Season five of "Mad Men" will premiere in March, 2012, months after the usual start date of previous seasons. That seemingly drastic change, however, doesn't come close to the time shift series creator Matthew Weiner has in mind for the finale.
Weiner, the Emmy-winning brain behind the 60s-set New York advertising drama, recently sat down with Grantland.com to talk about both his personal journey and the one the show has taken from fledgling first season on AMC to cable powerhouse. Following intense negotiations with the network, Weiner agreed to create three more seasons of the Jon Hamm-starring hit, which would see a series finale come at the end of the seventh season. That last episode, he said, would provide more than just a retrospective on the show's history.
"I do know how the whole show ends," he told the site. "It came to me in the middle of last season. I always felt like it would be the experience of human life. And human life has a destination. It doesn't mean Don's gonna die. What I'm looking for, and how I hope to end the show, is like ... It's 2011. Don Draper would be 84 right now. I want to leave the show in a place where you have an idea of what it meant and how it's related to you."
To see Don Draper, still working and trying to sell digital ad space, based on laser-targeted focus group and audience segmentation, would truly be a sight to behold. Of course, one gets the feeling that Weiner is more interested in looking at how the Jon Hamm-portrayed character would have handled the coming decades and changes in his life, not technological changes in his industry.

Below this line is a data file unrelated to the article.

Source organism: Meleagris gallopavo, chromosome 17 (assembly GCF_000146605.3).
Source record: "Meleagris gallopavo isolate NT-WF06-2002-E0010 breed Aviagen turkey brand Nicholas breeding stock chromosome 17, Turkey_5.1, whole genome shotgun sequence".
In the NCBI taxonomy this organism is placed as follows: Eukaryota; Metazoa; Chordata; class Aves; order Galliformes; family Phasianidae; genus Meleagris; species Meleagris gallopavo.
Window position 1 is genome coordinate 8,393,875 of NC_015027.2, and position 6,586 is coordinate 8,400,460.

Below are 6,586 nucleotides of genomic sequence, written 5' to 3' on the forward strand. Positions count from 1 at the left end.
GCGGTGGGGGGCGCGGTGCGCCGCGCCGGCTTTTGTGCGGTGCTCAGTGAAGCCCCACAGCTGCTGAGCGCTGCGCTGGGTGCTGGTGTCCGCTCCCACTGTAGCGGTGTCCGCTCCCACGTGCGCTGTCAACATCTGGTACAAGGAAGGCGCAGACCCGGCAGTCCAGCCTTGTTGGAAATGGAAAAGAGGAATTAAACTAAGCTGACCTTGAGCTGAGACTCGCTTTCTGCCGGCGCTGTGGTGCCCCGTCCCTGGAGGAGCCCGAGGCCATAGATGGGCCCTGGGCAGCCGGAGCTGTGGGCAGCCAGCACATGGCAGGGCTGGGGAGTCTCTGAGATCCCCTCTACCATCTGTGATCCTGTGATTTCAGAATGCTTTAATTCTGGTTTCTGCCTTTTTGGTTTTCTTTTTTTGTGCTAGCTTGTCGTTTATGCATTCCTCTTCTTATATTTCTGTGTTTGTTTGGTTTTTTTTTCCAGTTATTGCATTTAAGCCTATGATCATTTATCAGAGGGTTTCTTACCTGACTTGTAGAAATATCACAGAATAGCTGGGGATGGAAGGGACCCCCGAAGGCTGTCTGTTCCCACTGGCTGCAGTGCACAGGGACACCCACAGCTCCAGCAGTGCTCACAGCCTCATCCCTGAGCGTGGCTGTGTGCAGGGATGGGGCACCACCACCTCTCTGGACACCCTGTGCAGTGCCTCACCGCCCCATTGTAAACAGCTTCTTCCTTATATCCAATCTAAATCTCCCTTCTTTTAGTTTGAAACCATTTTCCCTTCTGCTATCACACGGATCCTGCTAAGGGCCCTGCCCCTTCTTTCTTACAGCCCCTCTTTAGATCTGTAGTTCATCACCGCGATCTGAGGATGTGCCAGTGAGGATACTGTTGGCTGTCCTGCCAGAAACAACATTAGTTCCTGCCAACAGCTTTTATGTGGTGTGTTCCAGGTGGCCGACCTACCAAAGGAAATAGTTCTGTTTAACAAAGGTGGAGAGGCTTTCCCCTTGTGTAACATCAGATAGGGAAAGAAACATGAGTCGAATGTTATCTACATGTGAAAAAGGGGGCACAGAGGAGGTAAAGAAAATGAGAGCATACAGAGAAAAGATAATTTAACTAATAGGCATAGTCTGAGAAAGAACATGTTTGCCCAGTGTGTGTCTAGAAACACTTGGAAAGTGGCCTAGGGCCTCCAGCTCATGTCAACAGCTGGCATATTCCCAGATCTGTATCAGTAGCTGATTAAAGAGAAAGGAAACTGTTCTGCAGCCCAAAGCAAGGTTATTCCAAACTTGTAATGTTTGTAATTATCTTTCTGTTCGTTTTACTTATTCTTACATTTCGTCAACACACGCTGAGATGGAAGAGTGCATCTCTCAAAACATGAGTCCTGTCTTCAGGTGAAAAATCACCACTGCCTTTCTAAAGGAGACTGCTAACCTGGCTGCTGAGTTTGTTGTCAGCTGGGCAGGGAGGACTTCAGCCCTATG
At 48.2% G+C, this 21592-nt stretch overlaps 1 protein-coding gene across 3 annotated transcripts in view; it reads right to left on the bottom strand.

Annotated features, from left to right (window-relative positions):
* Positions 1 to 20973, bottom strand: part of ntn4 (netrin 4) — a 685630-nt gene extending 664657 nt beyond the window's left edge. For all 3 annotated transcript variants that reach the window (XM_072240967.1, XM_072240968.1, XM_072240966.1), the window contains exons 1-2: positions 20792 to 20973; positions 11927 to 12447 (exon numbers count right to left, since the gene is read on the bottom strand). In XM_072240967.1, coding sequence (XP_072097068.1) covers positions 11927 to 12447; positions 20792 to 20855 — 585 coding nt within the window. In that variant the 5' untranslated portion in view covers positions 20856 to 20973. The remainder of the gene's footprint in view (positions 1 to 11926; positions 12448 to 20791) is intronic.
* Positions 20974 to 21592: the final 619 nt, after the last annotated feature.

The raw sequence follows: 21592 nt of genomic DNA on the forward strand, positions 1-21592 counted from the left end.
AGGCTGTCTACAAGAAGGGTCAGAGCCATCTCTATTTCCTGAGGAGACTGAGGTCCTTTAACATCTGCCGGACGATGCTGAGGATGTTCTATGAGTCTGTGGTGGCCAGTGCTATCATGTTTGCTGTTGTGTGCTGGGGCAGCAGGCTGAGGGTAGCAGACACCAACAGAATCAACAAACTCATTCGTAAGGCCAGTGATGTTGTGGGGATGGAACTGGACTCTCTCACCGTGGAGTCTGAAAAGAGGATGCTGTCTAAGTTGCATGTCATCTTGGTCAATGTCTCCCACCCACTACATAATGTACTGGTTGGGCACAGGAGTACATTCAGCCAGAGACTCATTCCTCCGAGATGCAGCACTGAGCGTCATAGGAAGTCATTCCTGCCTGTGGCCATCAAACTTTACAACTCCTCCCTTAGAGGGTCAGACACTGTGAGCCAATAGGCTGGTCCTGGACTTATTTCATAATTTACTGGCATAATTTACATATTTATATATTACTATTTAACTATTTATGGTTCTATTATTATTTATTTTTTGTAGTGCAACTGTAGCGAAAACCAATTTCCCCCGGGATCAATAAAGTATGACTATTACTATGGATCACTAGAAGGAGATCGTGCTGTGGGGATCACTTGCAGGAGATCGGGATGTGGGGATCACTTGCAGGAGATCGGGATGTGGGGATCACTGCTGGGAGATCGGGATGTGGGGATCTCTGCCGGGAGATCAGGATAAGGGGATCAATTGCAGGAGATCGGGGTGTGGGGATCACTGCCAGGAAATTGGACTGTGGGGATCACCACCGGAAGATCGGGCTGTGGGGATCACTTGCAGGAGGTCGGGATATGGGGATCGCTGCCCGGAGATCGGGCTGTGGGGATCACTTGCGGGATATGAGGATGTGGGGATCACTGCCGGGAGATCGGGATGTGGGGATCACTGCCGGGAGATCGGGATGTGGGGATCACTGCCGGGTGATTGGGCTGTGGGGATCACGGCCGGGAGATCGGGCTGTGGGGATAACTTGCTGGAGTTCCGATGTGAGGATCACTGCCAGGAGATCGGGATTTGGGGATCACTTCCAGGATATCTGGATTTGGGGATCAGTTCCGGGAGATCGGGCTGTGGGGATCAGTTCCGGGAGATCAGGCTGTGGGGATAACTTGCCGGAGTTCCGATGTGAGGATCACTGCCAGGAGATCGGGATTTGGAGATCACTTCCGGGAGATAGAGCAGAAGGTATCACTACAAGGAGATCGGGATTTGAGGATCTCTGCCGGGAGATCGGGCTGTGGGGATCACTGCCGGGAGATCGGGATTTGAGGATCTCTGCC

But it's not just Don's arc that concerns Weiner; both the seventh season expiration date, as well as the setting he intends for it, are also opportunities for him to reflect on the job he did with the show, as well as go out on his own terms. Just like one certain little band out of Liverpool did over forty years ago.
"It's a very tall order, but I always talk about 'Abbey Road,'" he said, referring of course to the final album The Beatles recorded together (though "Let It Be" would be released after "Abbey Road"). What's the song at the end of Abbey Road? It's called 'The End.' There is a culmination of an experience of people working at their highest level."
Given that the series won its fourth straight Best Drama Emmy, Weiner certainly is on pace to end on top.
For more, click over to Grantland.